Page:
THE GREAT GOOD THING

Enchantment rules: the power of story; the uses of dream and memory; and the eternal childhood question of where beloved characters live when their book is closed are just some of the skeins of this utterly winning book. Puckish humor, burnished imagination, and sheer delight in words, in telling, fill the tale of Sylvie, a princess who longs to have adventures before she gets married off. It has been a long time since anyone read the book where she, her family, and the rest of the characters dwell. Townley has it all worked out with energy and grace: characters rushing about to get in their proper positions when the book is opened; the sly humor of watching some grow into their personalities and others constricted by them. A young reader named Claire picks the book up because reading it aloud seems to ease her dying grandmother. In Claire’s dreams, Sylvie discovers other places besides her own story to explore, some beguiling, some terrifying. But as Claire grows up, she dreams less and less of her favorite book, especially after it is lost in a fire. Sylvie and the other characters must find other places to live among Claire’s forgotten memories, and they are led by a girl with Claire’s grandmother’s dark blue eyes. When Claire herself lies dying, her daughter who remembers the story, and writes it down so that Sylvie might live on. With inspiration from Lewis Carroll to The Truman Show and The Purple Rose of Cairo, Townley has created that most impossible thing: a book beloved from the first page. (Fiction. 10+)

Pub Date: May 1, 2001

ISBN: 0-689-84324-0

Page Count: 232

Publisher: Richard Jackson/Atheneum

Review Posted Online: May 20, 2010

Kirkus Reviews Issue: April 15, 2001

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It’s slanted toward action-oriented readers, who will find that Briticisms meld with all the other wonders of magic school.

HARRY POTTER AND THE SORCERER'S STONE

From the Harry Potter series , Vol. 1

In a rousing first novel, already an award-winner in England, Harry is just a baby when his magical parents are done in by Voldemort, a wizard so dastardly other wizards are scared to mention his name.

So Harry is brought up by his mean Uncle Vernon and Aunt Petunia Dursley, and picked on by his horrid cousin Dudley. He knows nothing about his magical birthright until ten years later, when he learns he’s to attend Hogwarts School of Witchcraft and Wizardry. Hogwarts is a lot like English boarding school, except that instead of classes in math and grammar, the curriculum features courses in Transfiguration, Herbology, and Defense Against the Dark Arts. Harry becomes the star player of Quidditch, a sort of mid-air ball game. With the help of his new friends Ron and Hermione, Harry solves a mystery involving a sorcerer’s stone that ultimately takes him to the evil Voldemort. This hugely enjoyable fantasy is filled with imaginative details, from oddly flavored jelly beans to dragons’ eggs hatched on the hearth.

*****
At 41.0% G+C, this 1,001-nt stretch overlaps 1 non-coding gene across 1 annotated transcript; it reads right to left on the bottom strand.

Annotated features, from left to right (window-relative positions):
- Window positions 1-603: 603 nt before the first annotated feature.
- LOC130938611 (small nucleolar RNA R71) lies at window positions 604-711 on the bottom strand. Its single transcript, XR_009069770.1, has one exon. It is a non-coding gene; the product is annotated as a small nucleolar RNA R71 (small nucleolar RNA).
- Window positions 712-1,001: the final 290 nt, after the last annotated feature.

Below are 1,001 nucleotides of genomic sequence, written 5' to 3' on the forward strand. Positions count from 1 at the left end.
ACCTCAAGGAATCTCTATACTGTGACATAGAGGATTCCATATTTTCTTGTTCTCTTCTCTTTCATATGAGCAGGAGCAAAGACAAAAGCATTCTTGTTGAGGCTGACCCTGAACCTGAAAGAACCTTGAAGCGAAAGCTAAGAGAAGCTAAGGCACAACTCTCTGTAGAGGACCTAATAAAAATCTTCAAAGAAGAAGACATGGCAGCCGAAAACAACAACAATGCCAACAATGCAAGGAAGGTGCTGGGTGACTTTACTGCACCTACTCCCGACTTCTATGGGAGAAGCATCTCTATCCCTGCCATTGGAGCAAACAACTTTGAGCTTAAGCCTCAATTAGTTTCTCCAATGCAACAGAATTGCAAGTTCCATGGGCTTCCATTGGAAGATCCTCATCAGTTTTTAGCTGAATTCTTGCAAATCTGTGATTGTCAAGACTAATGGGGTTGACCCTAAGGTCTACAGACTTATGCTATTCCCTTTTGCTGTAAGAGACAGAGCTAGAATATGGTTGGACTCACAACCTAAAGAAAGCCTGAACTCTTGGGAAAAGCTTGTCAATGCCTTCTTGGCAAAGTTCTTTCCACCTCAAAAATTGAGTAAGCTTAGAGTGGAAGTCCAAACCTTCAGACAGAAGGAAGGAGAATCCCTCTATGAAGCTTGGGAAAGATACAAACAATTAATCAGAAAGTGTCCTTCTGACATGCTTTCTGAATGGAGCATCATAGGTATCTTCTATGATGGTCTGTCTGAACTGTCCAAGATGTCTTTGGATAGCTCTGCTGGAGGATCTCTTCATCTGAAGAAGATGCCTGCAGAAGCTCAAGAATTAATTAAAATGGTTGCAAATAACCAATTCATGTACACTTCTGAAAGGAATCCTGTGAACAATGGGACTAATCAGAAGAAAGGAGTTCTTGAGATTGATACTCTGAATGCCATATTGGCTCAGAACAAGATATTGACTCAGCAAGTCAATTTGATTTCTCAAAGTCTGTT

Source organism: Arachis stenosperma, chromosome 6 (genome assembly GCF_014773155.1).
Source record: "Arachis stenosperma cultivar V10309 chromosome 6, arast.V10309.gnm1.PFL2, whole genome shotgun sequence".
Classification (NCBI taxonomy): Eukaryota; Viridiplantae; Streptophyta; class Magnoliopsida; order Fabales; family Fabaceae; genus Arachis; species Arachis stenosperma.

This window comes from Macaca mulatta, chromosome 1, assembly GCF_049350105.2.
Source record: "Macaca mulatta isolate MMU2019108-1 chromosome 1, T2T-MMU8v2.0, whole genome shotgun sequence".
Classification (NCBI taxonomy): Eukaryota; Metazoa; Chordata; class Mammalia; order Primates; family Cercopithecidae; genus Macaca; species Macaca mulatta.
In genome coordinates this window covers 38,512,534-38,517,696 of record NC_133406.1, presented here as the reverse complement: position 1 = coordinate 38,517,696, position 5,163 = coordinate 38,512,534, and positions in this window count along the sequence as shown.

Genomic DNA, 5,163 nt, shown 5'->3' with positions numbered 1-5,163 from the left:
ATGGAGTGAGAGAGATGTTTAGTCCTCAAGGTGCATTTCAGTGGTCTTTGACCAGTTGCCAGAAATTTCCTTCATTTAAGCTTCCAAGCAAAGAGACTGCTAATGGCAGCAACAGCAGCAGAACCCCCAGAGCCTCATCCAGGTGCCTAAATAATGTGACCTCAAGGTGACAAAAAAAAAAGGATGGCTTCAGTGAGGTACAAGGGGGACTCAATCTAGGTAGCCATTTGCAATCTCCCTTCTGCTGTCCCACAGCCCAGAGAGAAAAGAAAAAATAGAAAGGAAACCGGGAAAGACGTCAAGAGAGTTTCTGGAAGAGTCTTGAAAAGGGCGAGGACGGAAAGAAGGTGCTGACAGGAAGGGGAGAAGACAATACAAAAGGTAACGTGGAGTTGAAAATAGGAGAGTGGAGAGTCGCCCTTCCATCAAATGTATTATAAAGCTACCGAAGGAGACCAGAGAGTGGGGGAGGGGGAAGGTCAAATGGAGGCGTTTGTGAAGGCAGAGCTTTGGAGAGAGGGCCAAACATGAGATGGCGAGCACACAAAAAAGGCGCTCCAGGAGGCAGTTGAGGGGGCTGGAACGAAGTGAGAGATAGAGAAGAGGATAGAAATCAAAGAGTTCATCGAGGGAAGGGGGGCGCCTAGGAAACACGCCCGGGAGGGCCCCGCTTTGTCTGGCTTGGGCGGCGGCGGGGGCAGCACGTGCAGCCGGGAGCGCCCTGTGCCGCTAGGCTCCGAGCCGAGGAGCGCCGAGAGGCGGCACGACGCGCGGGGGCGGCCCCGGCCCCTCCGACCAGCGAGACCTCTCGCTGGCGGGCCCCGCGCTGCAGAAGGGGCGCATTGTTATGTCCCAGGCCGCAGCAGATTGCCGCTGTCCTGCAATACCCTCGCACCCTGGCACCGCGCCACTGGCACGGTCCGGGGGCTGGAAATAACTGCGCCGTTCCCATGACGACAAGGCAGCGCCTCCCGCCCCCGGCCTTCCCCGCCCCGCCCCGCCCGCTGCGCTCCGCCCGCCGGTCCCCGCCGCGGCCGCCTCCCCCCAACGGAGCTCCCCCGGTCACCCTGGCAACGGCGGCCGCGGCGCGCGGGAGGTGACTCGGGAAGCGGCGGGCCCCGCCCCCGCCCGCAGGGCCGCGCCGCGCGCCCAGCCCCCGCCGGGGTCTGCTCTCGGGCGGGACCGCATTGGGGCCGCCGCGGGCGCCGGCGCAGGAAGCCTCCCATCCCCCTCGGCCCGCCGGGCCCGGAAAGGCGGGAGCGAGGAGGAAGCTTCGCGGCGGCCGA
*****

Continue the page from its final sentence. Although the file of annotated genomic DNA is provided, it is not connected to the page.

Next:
It’s slanted toward action-oriented readers, who will find that Briticisms meld with all the other wonders of magic school. (Fiction. 10-14)

Pub Date: Sept. 1, 1998

ISBN: 978-0-590-35340-3

Page Count: 309

Publisher: Levine/Scholastic

Review Posted Online: May 20, 2010

Kirkus Reviews Issue: Sept. 1, 1998

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Readers will be irresistibly drawn into Harry's world by GrandPre's comic illustrations and Rowling's expert combination of...

HARRY POTTER AND THE CHAMBER OF SECRETS

From the Harry Potter series , Vol. 2

This sequel to Harry Potter and the Sorcerer's Stone (1998) brings back the doughty young wizard-in-training to face suspicious adults, hostile classmates, fretful ghosts, rambunctious spells, giant spiders, and even an avatar of Lord Voldemort, the evil sorcerer who killed his parents, while saving the Hogwarts School of Witchcraft and Wizardry from a deadly, mysterious menace.

Ignoring a most peculiar warning, Harry kicks off his second year at Hogwarts after a dreadful summer with his hateful guardians, the Dursleys, and is instantly cast into a whirlwind of magical pranks and misadventures, culminating in a visit to the hidden cavern where his friend Ron's little sister Ginny lies, barely alive, in a trap set by his worst enemy. Surrounded by a grand mix of wise and inept faculty, sneering or loyal peers—plus an array of supernatural creatures including Nearly Headless Nick and a huge, serpentine basilisk—Harry steadily rises to every challenge, and though he plays but one match of the gloriously chaotic field game Quidditch, he does get in plenty of magic and a bit of swordplay on his way to becoming a hero again.

Readers will be irresistibly drawn into Harry's world by GrandPre's comic illustrations and Rowling's expert combination of broad boarding school farce and high fantasy. (Fiction. 11-14)

Pub Date: June 2, 1999

ISBN: 0-439-06486-4

Page Count: 341

Publisher: Scholastic

Review Posted Online: May 20, 2010

Kirkus Reviews Issue: June 1, 1999

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